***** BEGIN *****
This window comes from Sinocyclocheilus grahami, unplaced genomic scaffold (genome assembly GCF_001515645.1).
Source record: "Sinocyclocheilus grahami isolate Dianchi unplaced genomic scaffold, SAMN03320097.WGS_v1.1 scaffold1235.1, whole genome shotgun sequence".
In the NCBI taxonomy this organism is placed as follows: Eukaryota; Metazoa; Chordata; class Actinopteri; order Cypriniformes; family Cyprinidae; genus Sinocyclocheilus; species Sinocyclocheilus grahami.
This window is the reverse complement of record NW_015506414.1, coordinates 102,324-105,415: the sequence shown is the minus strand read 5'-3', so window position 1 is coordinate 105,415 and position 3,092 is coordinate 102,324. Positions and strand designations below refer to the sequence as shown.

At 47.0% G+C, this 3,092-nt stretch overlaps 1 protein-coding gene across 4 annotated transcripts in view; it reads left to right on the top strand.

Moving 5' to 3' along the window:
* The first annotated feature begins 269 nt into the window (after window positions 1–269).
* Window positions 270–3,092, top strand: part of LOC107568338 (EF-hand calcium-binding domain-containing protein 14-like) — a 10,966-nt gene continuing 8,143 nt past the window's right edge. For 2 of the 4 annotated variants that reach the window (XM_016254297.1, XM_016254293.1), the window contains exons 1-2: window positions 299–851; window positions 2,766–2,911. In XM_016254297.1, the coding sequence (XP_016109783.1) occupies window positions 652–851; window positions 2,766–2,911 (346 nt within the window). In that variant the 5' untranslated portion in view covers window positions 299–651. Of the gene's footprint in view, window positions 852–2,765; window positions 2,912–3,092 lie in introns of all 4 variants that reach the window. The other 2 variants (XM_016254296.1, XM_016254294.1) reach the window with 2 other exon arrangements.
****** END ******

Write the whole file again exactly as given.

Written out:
This window comes from Sinocyclocheilus grahami, unplaced genomic scaffold (genome assembly GCF_001515645.1).
Source record: "Sinocyclocheilus grahami isolate Dianchi unplaced genomic scaffold, SAMN03320097.WGS_v1.1 scaffold1235.1, whole genome shotgun sequence".
In the NCBI taxonomy this organism is placed as follows: Eukaryota; Metazoa; Chordata; class Actinopteri; order Cypriniformes; family Cyprinidae; genus Sinocyclocheilus; species Sinocyclocheilus grahami.
This window is the reverse complement of record NW_015506414.1, coordinates 102,324-105,415: the sequence shown is the minus strand read 5'-3', so window position 1 is coordinate 105,415 and position 3,092 is coordinate 102,324. Positions and strand designations below refer to the sequence as shown.

At 47.0% G+C, this 3,092-nt stretch overlaps 1 protein-coding gene across 4 annotated transcripts in view; it reads left to right on the top strand.

Moving 5' to 3' along the window:
* The first annotated feature begins 269 nt into the window (after window positions 1–269).
* Window positions 270–3,092, top strand: part of LOC107568338 (EF-hand calcium-binding domain-containing protein 14-like) — a 10,966-nt gene continuing 8,143 nt past the window's right edge. For 2 of the 4 annotated variants that reach the window (XM_016254297.1, XM_016254293.1), the window contains exons 1-2: window positions 299–851; window positions 2,766–2,911. In XM_016254297.1, the coding sequence (XP_016109783.1) occupies window positions 652–851; window positions 2,766–2,911 (346 nt within the window). In that variant the 5' untranslated portion in view covers window positions 299–651. Of the gene's footprint in view, window positions 852–2,765; window positions 2,912–3,092 lie in introns of all 4 variants that reach the window. The other 2 variants (XM_016254296.1, XM_016254294.1) reach the window with 2 other exon arrangements.